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Propecia (Finasteride) – Male Baldness


Propecia is a prescription only drug for men, used for the treatment of male pattern baldness. Propecia is a brand name used for the drug finasteride.

Finastride was first used under the brand name Proscar to treat benign prostatic hyperplasia (BHP), also known as an enlarged prostate. It was noticed that a side effect of taking Proscar was that some balding patients found their hair began to grow back.  After several years research and an adjustment in the dose of finasteride from 5mg to 1mg, this new use for finastride was marketed under the name Propecia as a treatment for male pattern baldness.

Male pattern baldness is caused by the male hormone Dihydrotestosterone (DHT).  DHT is converted from the hormone testosterone by an enzyme found in the hair follicles.  DHT affects men predisposed to male pattern baldness by causing the hair follicles to shrink, resulting in hair growing slower and thinner with the hair eventually not being able to grow at all. Propecia works by blocking the enzyme converting testosterone to DHT, thereby reducing the concentration of DHT acting on the hair follicles. This results in the prevention of hair loss with increased hair growth and hair thickness in most men using the drug.  Propecia only affects hair loss on the scalp resulting from male pattern baldness. It does not affect hair growth anywhere else on the body.

Clinical trials show noticeably improved hair growth after 3-6 months of taking 1mg of finastride with the maximum benefit seen after 1-2 years.  After taking this dose for 5 years men have 90% chance of having more or the same amount of hair they started with compared to 25% of men not taking 1mg of finasteride.

What precautions should be considered before taking Propecia?

Women or children should never take Propecia.  A woman who is, or believes she might be, pregnant must not handle broken or crushed Propecia tablets as finastride, the active ingredient in Propecia, can be absorbed through the skin. If a woman is exposed to finastride during pregnancy it can pose a risk to development of a male fetus, as it effects the production of the hormone DHT which is necessary for the normal development of male genitalia.  If a woman accidentally comes into contact with this medication from a broken or crushed tablet, wash the area immediately with soap and water.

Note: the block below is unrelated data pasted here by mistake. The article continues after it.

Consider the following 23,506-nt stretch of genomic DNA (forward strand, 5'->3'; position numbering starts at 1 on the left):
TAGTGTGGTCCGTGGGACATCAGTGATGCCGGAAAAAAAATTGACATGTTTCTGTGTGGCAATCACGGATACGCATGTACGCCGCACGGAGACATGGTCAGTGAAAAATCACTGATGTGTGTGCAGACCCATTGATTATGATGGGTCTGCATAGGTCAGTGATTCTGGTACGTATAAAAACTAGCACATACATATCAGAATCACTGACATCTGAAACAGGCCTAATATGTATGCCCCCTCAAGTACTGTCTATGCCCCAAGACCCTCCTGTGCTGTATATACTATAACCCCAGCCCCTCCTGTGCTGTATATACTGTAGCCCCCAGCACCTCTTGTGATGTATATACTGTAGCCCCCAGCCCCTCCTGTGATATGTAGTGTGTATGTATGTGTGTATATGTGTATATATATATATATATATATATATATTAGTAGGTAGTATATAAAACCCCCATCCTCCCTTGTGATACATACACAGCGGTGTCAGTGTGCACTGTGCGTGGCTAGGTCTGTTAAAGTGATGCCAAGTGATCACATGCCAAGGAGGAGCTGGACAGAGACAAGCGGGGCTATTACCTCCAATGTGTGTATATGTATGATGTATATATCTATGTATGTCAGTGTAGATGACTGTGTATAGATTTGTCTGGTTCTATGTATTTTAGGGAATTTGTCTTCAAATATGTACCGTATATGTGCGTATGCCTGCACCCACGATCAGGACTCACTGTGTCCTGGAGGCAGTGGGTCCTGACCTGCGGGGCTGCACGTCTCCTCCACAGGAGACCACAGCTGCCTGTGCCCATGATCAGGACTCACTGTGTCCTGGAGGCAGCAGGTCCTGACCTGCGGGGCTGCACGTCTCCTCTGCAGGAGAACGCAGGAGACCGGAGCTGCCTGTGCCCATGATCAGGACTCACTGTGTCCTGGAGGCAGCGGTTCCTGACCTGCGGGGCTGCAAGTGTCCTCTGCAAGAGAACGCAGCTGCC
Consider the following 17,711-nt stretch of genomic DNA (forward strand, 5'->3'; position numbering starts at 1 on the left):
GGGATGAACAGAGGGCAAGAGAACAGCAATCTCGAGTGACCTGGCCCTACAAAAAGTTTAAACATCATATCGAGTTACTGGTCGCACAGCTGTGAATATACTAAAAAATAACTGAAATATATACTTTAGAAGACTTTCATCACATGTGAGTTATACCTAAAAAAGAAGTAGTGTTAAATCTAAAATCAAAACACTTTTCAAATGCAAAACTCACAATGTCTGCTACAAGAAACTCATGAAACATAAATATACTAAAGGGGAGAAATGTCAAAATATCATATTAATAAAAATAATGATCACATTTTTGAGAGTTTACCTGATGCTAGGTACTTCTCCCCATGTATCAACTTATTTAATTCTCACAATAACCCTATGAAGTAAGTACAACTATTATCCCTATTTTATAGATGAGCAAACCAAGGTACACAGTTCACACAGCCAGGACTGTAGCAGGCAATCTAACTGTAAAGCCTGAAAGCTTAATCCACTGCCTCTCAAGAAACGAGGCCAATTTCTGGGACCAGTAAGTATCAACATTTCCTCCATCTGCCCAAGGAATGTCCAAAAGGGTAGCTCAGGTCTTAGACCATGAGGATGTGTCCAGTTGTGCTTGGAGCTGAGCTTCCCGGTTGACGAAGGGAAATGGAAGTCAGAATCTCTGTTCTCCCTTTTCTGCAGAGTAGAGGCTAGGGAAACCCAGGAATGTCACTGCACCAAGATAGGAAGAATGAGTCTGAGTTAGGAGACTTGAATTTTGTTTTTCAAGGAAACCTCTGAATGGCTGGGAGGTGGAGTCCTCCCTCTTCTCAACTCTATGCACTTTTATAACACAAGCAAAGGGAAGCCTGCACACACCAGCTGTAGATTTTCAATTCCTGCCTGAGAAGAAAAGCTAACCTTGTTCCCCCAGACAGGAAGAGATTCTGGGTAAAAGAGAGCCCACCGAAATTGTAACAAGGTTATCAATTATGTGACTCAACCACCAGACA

Patients taking Propecia need to be aware that finasteride is excreted in semen so the use of a condom is strongly recommended if a sexual partner is pregnant or likely to become pregnant.

Inform the doctor considering your prescription of any allergies or allergic reaction you have had to similar medications, dutasteride (Avodart) and Poscar which are used to treat BPH in men with an enlarged prostate.

If you are due to have a blood test for prostate cancer, discuss this with your doctor before taking Propecia as it can affect the test result.

It is also important to inform your doctor of any other medication or supplements you are taking and if you have any of the following conditions: –

  • Liver disease, or abnormal liver enzyme tests
  • Prostate cancer
  • A bladder muscle disorder
  • If you are unable to urinate

Are there side effects to taking Propecia?